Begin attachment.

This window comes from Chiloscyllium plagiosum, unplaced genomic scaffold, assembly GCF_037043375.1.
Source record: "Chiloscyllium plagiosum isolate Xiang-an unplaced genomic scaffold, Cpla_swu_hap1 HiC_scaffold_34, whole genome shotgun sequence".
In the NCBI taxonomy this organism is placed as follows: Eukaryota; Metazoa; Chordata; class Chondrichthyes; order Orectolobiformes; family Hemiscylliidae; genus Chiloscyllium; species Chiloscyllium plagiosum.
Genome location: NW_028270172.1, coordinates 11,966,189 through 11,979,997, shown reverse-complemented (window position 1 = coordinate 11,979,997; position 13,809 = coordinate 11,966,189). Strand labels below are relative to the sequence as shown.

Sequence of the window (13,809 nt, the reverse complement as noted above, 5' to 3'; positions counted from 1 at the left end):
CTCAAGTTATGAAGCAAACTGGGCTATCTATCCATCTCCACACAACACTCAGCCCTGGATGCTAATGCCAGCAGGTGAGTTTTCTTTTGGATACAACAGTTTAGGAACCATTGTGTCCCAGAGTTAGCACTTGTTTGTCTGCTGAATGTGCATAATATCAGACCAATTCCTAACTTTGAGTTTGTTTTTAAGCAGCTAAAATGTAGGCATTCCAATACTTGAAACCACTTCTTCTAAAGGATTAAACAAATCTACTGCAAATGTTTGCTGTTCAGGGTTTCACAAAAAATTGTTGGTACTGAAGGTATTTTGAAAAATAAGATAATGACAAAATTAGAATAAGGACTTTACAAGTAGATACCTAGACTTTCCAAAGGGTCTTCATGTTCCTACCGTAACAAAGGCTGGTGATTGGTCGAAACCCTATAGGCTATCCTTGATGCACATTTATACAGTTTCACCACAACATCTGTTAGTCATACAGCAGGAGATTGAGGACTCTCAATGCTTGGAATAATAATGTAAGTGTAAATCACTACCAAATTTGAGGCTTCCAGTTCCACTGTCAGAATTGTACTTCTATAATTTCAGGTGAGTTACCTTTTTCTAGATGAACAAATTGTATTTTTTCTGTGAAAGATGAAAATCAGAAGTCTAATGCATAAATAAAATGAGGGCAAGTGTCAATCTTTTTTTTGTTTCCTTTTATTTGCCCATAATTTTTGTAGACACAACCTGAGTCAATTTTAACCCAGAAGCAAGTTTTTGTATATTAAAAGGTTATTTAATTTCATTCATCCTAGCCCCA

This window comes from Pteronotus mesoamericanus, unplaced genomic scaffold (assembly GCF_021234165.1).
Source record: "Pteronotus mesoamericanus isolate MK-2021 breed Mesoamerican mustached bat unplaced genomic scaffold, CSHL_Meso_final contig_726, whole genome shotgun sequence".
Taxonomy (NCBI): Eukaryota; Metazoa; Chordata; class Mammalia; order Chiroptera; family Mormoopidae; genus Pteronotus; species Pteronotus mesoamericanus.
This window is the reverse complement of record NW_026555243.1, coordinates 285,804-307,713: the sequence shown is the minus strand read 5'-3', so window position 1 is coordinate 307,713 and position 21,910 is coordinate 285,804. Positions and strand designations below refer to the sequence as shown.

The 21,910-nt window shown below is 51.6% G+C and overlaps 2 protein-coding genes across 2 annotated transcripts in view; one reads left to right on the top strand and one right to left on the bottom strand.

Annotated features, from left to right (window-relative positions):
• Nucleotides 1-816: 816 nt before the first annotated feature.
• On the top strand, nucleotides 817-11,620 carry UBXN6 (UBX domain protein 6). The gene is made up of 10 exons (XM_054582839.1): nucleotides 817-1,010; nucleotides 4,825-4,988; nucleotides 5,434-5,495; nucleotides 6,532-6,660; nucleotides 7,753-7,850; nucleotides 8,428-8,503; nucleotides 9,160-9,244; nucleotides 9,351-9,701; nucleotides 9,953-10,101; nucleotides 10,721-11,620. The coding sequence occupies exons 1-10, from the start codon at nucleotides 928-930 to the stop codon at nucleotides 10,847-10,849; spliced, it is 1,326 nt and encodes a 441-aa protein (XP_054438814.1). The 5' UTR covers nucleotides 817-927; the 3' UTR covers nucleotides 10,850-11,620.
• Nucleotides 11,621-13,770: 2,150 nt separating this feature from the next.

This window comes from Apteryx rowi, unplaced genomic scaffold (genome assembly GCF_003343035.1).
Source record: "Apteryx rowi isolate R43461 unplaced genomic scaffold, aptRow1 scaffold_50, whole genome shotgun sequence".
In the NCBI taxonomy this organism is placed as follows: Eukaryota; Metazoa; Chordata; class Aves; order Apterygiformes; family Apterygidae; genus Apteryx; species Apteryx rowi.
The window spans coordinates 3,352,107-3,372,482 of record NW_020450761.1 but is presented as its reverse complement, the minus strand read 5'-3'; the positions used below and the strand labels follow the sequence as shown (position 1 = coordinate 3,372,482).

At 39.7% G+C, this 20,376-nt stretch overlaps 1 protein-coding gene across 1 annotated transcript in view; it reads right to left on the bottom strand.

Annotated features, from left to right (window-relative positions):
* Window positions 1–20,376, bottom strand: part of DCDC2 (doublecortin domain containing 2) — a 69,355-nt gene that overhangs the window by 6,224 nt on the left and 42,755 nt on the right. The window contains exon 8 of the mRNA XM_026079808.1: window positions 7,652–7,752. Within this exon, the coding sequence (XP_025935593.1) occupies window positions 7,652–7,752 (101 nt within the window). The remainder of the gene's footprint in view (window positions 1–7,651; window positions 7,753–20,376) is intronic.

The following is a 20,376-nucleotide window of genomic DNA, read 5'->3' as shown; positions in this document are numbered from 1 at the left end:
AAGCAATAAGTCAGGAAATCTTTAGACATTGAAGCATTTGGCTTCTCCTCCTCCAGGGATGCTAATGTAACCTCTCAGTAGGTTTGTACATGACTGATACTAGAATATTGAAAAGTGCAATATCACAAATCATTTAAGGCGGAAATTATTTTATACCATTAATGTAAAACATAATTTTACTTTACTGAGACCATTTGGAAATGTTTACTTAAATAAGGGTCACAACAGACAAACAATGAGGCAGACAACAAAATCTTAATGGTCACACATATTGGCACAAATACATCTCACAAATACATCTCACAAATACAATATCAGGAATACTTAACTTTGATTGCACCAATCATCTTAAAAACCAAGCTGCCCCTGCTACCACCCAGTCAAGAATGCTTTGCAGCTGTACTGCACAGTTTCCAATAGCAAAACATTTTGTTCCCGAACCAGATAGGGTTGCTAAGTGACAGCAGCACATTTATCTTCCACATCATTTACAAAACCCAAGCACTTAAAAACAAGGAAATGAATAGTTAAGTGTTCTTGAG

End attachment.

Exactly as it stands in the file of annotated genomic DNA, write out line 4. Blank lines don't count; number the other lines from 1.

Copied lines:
Genome location: NW_028270172.1, coordinates 11,966,189 through 11,979,997, shown reverse-complemented (window position 1 = coordinate 11,979,997; position 13,809 = coordinate 11,966,189). Strand labels below are relative to the sequence as shown.